Why would I say that, as an atheist? Because I really think when we die, we’re finished. There’s no ‘other side’ to offer peace or punishment or anything. How we experience this life is it. I am all for helping everybody have the life with the least suffering and most happiness they can. It would be naive of me to leave religion out of that equation. While I fully acknowledge the problems religion causes in people’s lives and in our American culture, I also fully recognize that many people, especially some of my loved ones, use religion as a very positive force in their lives. They use it as a motivator to do good deeds, a force of community, a place to put hope in times of trouble, and a force of accountability when wrongdoings happen.

This is America, where the vast majority of the population has some form of the Christian religion. It’s not going anywhere anytime soon. Thus my adaption of the live-and-let-live mindset. I see life and culture as something bigger than my thoughts, your thoughts, your religion, my lack of religion. There is enough suffering and problems to work out that we all need to work on. I believe we can do that together, despite having different ideas. Things like cancer, suffering, and death affect all of us despite what we think about deities and the afterlife. Even not-so-desperate things like our laws, economy, weather, and culture effect us all as well.

When pondering my own mortality, I find it very healthy and normal to weigh death very heavily. I will die some day, and everyone I know will die. That is awful. It would be awful even if I did believe in God. There will be lots of suffering. There is no reason to think that people of faith suffer more or less than people without. It’s the same with great joy and peace. People with and without faith encounter that as well, with no statistical differences. Where I’ve landed on this personally is that I know for sure I’m alive now, and there’s no way to tell how much longer I will be alive. I aim to cram my life full of stuff I would look back on my deathbed with satisfaction on. I get one shot at life. So does everyone else around me. We all affect each other, so it makes sense to live life making more of a positive difference in the lives of others than a negative difference. When I make a positive difference among others, their joy and happiness increases mine. I feel satisfaction in that, so I know when I am looking back on my deathbed, I will have peace with that.

In regards to cancer specifically, I know I can do a few things to boost my chances of avoiding it or healing from it: eating healthier, exercising more, regular health care and screenings. None of those has the power to completely prevent it. Nobody else in my life has the power to prevent it.  Nobody has ultimate control over if I die from cancer or if I recover. Cancer may claim my life someday. Even if cancer doesn’t get me, something else will. That’s very sobering, and leads to thoughts like this when I watch people deal with life-consuming illnesses.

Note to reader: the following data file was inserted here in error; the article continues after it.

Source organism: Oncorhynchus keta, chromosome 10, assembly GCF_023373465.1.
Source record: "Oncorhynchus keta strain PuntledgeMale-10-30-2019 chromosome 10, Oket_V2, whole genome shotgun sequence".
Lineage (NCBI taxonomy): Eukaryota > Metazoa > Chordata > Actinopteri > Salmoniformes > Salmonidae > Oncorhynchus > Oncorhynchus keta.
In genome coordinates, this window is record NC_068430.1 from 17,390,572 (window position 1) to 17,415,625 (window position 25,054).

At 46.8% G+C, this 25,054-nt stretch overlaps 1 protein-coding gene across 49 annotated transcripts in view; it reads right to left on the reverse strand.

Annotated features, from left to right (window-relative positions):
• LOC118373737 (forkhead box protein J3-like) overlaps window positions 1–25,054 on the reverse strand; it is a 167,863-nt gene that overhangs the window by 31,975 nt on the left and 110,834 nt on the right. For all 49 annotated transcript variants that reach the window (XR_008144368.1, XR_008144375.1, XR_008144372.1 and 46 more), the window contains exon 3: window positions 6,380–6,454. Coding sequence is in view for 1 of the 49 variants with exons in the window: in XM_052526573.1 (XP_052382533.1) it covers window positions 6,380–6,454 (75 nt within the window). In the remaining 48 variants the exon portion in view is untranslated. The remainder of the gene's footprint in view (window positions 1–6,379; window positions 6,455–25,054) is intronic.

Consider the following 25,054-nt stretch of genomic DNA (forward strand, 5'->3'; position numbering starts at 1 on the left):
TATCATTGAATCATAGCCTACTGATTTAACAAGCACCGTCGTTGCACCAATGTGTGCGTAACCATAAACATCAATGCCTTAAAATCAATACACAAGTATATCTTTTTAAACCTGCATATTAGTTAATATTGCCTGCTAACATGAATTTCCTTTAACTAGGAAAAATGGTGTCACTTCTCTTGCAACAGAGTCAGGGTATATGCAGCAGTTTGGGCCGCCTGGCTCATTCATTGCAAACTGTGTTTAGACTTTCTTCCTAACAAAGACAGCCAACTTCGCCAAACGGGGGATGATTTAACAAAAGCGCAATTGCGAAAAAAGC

I also will continue to support scientific advancement and knowledge. Our bodies are physical things. The more we learn about the body and what effects it, the more we find cures/preventions for diseases and ways to prolong the life and happiness of people. Our own lifespans have been prolonged due to all the work people have done before us to advance knowledge and technology. The terrific thing about living in an advanced society is that technology plows ahead to find solutions to real life problems. The more we can encourage other people to adapt a scientific mindset to pursue or support scientific advances, the closer we get to helping humanity conquer real problems like cancer and other things that cause great suffering on our planet. This isn’t a solution to deal with the people who are dying and suffering now. But it is a hope for a future. It encourages me to follow scientific pages and observe the people who keep learning and finding solutions.

Will any of my ideals matter when I am dying myself? I don’t know. I have limited experiences, thus this being an idea post rather than an experience post. I don’t think it’s healthy to put strict rules on how people deal with grief because everybody is so different. What’s effective and healthy for one person could be wrong for another. However, as people suffer around me, I cannot avoid thinking and feeling about it.

We all walk around with invisible baggage.  The major events in our lives leave us with emotional impacts. Depending on what has happened in their lives and what mental health care a person has received, the bags are a variety of sizes and weights. If things go smoothly we can ignore our baggage, for the most part. But when something trips us up, that baggage pulls us in various directions, spilling out over our lives once again. Everyone has baggage. Due to its invisibility we have no idea what baggage anybody else is really carrying. We may even forget about our own until the big emotions start pouring out of you during a trigger moment. Let’s be kind to each other.